Unlike Voltaire, Montesquieu was not vague about causation. He cited the influence of climate, the quality of the soil, demography, and commerce when developing his ideal types of republic, monarchy, and despotism in The Spirit of Laws (1748). But Montesquieu did not link those types to a developmental schema; they did not constitute progressive stages of history. Still, his attention to historical causation provided grist to the mill of those seeking such a history, such as the French administrator and economist Anne-Robert-Jacques Turgot and the Scottish philosophers of civility, in particular Adam Ferguson and John Millar. Although a developmental history can be found even earlier in the eighteenth century in the writings of Giambattista Vico, the Italian’s work had little influence before the end of the eighteenth century. In contrast, Turgot helped make the idea of progress in history a topic of international discussion and the Scottish philosophers identified specific stages in that progress, from hunting and gathering, to animal husbandry, to agriculture, to commerce.
The labels for the specific stages varied from author to author, but the idea of development through stages over time was fundamentally the same. Whether societies progressed from the “rude” or “savage” to the “polished” or “civilized” (Ferguson and Millar’s terms), the superiority of the latter was implied by the terms themselves. There are at least three steps in the emergence of this crucial notion of the development of societies through temporal stages. The Scottish philosophers first provided the notion of stages of development, but for them the stages were not always progressive. Turgot argued that advancement or progress was continuous, though his historical account was much sketchier than that of the Scottish philosophers and his immediate influence more limited. Nonetheless, by the end of the eighteenth century the notion of historical progress had won many important adherents, both in Great Britain and France. In a third step, the French Revolution then helped consolidate the belief that modern times were clearly and irreversibly superior. Along with the sense of superiority of modern times came the corollary that the future could be fashioned by an act of human will.
The full implications of the stages of history only became evident gradually. One of the earliest adumbrations of the stage model was offered by Adam Smith in his 1762 lectures on jurisprudence. He argued for four stages: the age of hunters, the age of shepherds, the age of agriculture, and the age of commerce. Yet Smith never tried to develop these stages in any systematic historical fashion. In An Essay on the History of Civil Society (1767) Ferguson did not employ Smith’s particular stages, but he did systematically trace the “slow and gradual progress” of “rude nations” and the influence of “the advancement of civil and commercial arts” in making them more “polished.” Still, Ferguson’s part five was titled “Of the Decline of Nations” and part six, the final part, “Of Corruption and Political Slavery,” so Ferguson thought that nations might decline as well as rise. While his view was not strictly speaking cyclical, like Smith he harbored many doubts about the effects of material progress: “The commercial and lucrative arts may continue to prosper, but they gain an ascendant at the expense of other pursuits. The desire of profit stifles the love of perfection. Interest cools the imagination, and hardens the heart.”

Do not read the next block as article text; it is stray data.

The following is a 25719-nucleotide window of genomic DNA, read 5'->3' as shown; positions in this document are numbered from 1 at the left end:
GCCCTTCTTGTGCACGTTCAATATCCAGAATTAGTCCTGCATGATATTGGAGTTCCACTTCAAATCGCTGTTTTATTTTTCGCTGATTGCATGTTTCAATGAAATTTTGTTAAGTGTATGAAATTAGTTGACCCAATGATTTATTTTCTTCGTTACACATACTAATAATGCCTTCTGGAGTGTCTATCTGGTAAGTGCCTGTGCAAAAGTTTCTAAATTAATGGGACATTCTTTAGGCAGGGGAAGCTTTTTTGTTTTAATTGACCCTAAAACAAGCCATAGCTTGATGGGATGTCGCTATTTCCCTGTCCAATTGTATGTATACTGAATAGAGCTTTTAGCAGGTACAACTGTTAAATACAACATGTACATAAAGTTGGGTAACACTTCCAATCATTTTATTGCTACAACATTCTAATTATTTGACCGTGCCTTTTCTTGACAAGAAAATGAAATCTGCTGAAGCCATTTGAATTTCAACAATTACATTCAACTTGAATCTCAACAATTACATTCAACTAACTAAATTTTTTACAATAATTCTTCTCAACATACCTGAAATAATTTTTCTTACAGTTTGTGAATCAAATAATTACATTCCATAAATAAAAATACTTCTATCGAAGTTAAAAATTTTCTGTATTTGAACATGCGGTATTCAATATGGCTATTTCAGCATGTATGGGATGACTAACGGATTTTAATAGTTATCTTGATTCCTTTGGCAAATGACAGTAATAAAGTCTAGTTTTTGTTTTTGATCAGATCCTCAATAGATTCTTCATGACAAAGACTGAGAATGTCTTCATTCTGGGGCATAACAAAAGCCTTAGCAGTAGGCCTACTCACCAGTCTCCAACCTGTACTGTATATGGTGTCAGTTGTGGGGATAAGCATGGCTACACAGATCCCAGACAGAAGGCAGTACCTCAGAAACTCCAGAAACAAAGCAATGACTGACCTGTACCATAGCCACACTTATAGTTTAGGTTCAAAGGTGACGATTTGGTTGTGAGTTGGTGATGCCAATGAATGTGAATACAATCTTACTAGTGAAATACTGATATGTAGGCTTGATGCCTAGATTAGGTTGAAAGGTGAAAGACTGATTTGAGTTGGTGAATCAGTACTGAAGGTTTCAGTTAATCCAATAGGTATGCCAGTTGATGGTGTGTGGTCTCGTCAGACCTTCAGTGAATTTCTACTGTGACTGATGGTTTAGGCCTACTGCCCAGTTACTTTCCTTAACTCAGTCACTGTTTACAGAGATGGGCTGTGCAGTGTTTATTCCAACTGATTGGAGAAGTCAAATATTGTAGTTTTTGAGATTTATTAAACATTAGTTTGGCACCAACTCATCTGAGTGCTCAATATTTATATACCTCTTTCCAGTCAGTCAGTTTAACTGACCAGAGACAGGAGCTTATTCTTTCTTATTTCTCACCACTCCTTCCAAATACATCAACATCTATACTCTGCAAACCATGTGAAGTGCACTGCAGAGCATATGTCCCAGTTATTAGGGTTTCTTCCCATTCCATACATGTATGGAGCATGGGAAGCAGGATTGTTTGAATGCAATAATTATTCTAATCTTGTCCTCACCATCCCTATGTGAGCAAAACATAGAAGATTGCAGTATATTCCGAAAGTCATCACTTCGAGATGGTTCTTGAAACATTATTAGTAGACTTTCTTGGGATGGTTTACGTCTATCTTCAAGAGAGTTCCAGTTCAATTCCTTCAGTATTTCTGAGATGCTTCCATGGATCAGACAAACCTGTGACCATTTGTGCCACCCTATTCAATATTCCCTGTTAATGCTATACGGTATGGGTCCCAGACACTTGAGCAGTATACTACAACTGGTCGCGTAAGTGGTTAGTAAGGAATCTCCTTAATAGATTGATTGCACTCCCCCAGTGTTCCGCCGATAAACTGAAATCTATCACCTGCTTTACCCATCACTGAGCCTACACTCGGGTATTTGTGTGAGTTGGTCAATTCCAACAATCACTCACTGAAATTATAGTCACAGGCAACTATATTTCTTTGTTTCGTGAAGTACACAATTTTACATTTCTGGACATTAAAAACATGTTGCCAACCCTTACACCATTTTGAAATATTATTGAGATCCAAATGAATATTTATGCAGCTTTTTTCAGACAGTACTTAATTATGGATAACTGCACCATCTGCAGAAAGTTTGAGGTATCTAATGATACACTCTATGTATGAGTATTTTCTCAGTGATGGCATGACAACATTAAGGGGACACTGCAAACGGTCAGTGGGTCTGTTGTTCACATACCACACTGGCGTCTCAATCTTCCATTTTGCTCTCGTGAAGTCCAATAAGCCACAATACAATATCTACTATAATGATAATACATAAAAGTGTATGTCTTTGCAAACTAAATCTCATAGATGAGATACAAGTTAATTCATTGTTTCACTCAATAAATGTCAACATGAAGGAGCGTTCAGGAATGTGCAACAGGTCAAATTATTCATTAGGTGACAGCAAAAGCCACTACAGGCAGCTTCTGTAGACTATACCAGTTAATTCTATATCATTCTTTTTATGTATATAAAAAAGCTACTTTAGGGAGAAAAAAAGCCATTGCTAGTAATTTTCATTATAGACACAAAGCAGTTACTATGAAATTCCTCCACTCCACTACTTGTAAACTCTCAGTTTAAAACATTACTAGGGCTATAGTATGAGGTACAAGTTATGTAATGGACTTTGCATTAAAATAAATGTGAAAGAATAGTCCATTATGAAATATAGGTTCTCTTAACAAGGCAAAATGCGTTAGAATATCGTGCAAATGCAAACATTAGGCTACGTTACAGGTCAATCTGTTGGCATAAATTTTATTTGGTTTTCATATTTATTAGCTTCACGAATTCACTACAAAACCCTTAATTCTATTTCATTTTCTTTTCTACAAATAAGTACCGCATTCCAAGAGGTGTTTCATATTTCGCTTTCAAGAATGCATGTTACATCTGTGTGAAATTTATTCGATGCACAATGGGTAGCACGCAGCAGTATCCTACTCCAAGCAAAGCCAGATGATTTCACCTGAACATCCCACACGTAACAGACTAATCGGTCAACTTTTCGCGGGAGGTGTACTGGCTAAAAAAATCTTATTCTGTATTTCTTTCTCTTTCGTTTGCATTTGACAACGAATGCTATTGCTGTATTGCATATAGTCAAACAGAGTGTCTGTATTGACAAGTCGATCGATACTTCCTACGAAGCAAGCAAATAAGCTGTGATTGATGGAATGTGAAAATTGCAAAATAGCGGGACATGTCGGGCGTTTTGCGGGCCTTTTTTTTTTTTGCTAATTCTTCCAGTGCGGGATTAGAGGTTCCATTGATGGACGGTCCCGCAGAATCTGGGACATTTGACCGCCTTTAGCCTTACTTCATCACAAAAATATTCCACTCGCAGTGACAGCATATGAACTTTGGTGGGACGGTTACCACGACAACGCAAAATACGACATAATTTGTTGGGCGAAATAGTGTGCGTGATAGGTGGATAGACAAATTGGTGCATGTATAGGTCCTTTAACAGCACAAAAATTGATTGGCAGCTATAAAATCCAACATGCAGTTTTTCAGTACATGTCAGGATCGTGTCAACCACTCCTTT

Millar took the stage model a step further, but even he only seized upon the full significance of his argument over time. In the first editions of Observations concerning the Distinction of Ranks in Society in 1771 and 1773 he referred in his preface to “the natural progress of human society” without any further comment. In the 1779 edition, however, he reworked the preface to make his point clearer: “There is thus, in human society, a natural progress from ignorance to knowledge, and from rude, to civilized manners, the several stages of which are usually accompanied with peculiar laws and customs. Various accidental causes, indeed, have contributed to accelerate, or to retard this advancement in different countries.” Millar followed David Hume’s History of England (1754–1762) in making the rise of freedom central to his account; the penultimate section 3 of Chapter VI of Millar’s book was titled “Causes of the freedom acquired by the labouring people in the modern nations of Europe.” This emphasis prompted him, unlike Hume, to denounce slavery; in the last section of the book, Chapter VI, section 4, titled “Political consequences of slavery,” Millar argued that slavery was incompatible with the future development of social progress. Many of the elements of Western assumptions of cultural superiority could be found in Millar but he seems to have considered all nations capable of making the same transition. “Retardation” or “advancement” depended on “various accidental causes,” not inherent racial or ethnic characteristics.